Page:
I was heading to the airfield to cover the SCCA Autocross race. It's a low-key amateur racing event where anyone with a car and twenty bucks can strap into their vehicle and try winding around a slalom course at high speeds. Normally, this kind of thing would be exciting, but I'd been on 12-hour Charge of Quarters duty until six in the morning, and I was feeling a bit punchy.

The good -- and bad -- thing about CQ is that there's literally nothing to do other than watch television or read. I'd picked up a couple books this week, and at the beginning of the shift I cracked open J.D. Salinger's The Catcher In The Rye. I'd never read it in high school, because back then I'd been reading Greek and Roman stuff primarily -- Homer, Virgil, Caesar, Thucydides, Herodotus, Xenophon. The great books courses I took in college petered out after Communist Manifesto and Origin of Species.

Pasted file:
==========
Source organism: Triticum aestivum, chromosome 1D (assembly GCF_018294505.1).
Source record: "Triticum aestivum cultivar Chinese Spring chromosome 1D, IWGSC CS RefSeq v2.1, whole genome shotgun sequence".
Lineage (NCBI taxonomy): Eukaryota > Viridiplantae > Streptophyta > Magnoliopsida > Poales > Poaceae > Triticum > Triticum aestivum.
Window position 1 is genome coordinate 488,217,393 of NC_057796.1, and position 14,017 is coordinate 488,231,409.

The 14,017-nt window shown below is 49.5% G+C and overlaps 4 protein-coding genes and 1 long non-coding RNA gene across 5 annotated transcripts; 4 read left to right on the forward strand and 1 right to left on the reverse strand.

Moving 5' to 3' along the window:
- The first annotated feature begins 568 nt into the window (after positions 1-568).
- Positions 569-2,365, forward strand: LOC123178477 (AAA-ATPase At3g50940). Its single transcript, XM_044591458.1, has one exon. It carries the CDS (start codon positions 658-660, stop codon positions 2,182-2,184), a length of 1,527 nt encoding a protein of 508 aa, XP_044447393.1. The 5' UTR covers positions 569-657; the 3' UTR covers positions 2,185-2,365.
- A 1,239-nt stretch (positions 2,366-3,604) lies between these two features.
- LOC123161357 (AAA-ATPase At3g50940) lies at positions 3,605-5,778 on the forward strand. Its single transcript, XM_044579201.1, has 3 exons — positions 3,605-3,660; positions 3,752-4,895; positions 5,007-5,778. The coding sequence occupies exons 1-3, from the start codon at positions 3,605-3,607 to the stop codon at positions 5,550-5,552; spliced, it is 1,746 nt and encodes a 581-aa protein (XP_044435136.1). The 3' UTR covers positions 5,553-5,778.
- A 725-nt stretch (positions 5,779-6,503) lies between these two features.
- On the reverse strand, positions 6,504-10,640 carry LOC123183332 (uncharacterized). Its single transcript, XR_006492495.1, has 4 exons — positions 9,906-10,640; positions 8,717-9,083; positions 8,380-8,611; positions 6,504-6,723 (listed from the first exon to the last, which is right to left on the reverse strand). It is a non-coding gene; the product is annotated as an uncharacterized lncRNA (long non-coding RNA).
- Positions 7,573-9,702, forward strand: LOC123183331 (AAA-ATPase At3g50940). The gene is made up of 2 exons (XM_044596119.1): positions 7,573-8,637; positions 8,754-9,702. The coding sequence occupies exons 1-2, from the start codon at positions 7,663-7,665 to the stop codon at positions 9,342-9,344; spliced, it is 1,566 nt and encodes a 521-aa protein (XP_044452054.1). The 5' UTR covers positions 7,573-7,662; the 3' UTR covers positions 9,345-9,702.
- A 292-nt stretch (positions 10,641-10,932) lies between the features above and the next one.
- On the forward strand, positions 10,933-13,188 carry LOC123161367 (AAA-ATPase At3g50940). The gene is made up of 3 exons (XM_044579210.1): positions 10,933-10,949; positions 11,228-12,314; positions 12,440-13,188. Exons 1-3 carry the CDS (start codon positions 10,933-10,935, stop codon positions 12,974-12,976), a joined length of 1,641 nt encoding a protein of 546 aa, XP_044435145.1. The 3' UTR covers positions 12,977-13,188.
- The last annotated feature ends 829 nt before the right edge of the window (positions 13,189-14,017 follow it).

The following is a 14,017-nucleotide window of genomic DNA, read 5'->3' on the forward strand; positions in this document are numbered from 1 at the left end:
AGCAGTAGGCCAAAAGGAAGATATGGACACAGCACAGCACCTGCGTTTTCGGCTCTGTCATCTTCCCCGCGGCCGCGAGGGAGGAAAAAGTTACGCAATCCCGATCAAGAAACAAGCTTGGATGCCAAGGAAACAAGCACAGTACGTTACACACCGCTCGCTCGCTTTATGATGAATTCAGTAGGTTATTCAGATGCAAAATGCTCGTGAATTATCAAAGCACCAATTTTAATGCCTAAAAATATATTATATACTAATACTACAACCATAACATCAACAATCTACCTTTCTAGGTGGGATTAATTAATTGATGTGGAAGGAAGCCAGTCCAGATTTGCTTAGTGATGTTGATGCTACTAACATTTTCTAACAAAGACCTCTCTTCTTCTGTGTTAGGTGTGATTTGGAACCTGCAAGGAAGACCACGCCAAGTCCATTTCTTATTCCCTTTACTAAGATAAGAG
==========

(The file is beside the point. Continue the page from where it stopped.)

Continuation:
I didn't know what to expect from Salinger. I was only really aware that his seminal work was apparently a favorite among assassins and conspiracy theorists.

I was immediately struck by the tone and language, which reminded me of some of Steinbeck's stuff. But the more resonant element was Holden Caulfield's general disgust for everything in his life, including, to a certain extent, himself. Considering the time it was written, I suppose Salinger published the first book about the modern angry teenage punk.

I'd finished it by 3 a.m. It's one of those books that ends somewhat abruptly, and it's difficult to put my initial reaction into words. I had several, I suppose -- including, "Damn, what a time to pick to read a book like this."

When it comes to the Army, I'd say it's safe to say I have a bit of a Holden Caulfield streak.